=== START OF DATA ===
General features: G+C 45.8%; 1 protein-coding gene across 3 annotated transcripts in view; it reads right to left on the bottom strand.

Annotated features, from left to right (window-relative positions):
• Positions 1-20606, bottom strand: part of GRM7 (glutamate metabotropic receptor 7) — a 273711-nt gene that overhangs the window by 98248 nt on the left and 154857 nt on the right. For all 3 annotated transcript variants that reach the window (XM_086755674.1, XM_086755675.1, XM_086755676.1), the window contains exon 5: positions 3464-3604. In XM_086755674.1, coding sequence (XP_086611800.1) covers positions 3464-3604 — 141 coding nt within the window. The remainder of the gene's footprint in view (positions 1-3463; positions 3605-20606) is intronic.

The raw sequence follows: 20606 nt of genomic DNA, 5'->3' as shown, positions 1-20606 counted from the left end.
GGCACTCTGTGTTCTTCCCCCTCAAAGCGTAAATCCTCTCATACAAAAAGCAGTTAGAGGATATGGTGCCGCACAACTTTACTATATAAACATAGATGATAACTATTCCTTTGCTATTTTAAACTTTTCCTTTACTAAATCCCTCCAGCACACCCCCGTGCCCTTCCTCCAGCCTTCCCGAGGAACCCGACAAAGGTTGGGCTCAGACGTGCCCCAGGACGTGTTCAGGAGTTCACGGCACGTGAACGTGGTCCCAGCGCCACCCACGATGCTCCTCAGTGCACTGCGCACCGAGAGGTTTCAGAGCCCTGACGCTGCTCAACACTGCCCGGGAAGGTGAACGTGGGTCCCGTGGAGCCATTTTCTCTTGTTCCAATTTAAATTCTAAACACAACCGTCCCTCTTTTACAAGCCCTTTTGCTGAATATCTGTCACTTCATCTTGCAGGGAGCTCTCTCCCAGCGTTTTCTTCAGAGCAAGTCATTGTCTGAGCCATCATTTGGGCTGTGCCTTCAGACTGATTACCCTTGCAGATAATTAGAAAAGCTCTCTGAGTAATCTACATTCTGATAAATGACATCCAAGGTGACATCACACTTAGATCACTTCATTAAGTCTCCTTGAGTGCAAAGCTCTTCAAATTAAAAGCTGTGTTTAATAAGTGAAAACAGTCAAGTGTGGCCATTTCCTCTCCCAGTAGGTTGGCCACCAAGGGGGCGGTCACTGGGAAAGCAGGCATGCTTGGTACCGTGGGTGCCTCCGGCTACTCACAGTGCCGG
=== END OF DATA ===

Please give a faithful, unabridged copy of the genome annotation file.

General features: G+C 45.8%; 1 protein-coding gene across 3 annotated transcripts in view; it reads right to left on the bottom strand.

Annotated features, from left to right (window-relative positions):
• Positions 1-20606, bottom strand: part of GRM7 (glutamate metabotropic receptor 7) — a 273711-nt gene that overhangs the window by 98248 nt on the left and 154857 nt on the right. For all 3 annotated transcript variants that reach the window (XM_086755674.1, XM_086755675.1, XM_086755676.1), the window contains exon 5: positions 3464-3604. In XM_086755674.1, coding sequence (XP_086611800.1) covers positions 3464-3604 — 141 coding nt within the window. The remainder of the gene's footprint in view (positions 1-3463; positions 3605-20606) is intronic.

The raw sequence follows: 20606 nt of genomic DNA, 5'->3' as shown, positions 1-20606 counted from the left end.
GGCACTCTGTGTTCTTCCCCCTCAAAGCGTAAATCCTCTCATACAAAAAGCAGTTAGAGGATATGGTGCCGCACAACTTTACTATATAAACATAGATGATAACTATTCCTTTGCTATTTTAAACTTTTCCTTTACTAAATCCCTCCAGCACACCCCCGTGCCCTTCCTCCAGCCTTCCCGAGGAACCCGACAAAGGTTGGGCTCAGACGTGCCCCAGGACGTGTTCAGGAGTTCACGGCACGTGAACGTGGTCCCAGCGCCACCCACGATGCTCCTCAGTGCACTGCGCACCGAGAGGTTTCAGAGCCCTGACGCTGCTCAACACTGCCCGGGAAGGTGAACGTGGGTCCCGTGGAGCCATTTTCTCTTGTTCCAATTTAAATTCTAAACACAACCGTCCCTCTTTTACAAGCCCTTTTGCTGAATATCTGTCACTTCATCTTGCAGGGAGCTCTCTCCCAGCGTTTTCTTCAGAGCAAGTCATTGTCTGAGCCATCATTTGGGCTGTGCCTTCAGACTGATTACCCTTGCAGATAATTAGAAAAGCTCTCTGAGTAATCTACATTCTGATAAATGACATCCAAGGTGACATCACACTTAGATCACTTCATTAAGTCTCCTTGAGTGCAAAGCTCTTCAAATTAAAAGCTGTGTTTAATAAGTGAAAACAGTCAAGTGTGGCCATTTCCTCTCCCAGTAGGTTGGCCACCAAGGGGGCGGTCACTGGGAAAGCAGGCATGCTTGGTACCGTGGGTGCCTCCGGCTACTCACAGTGCCGG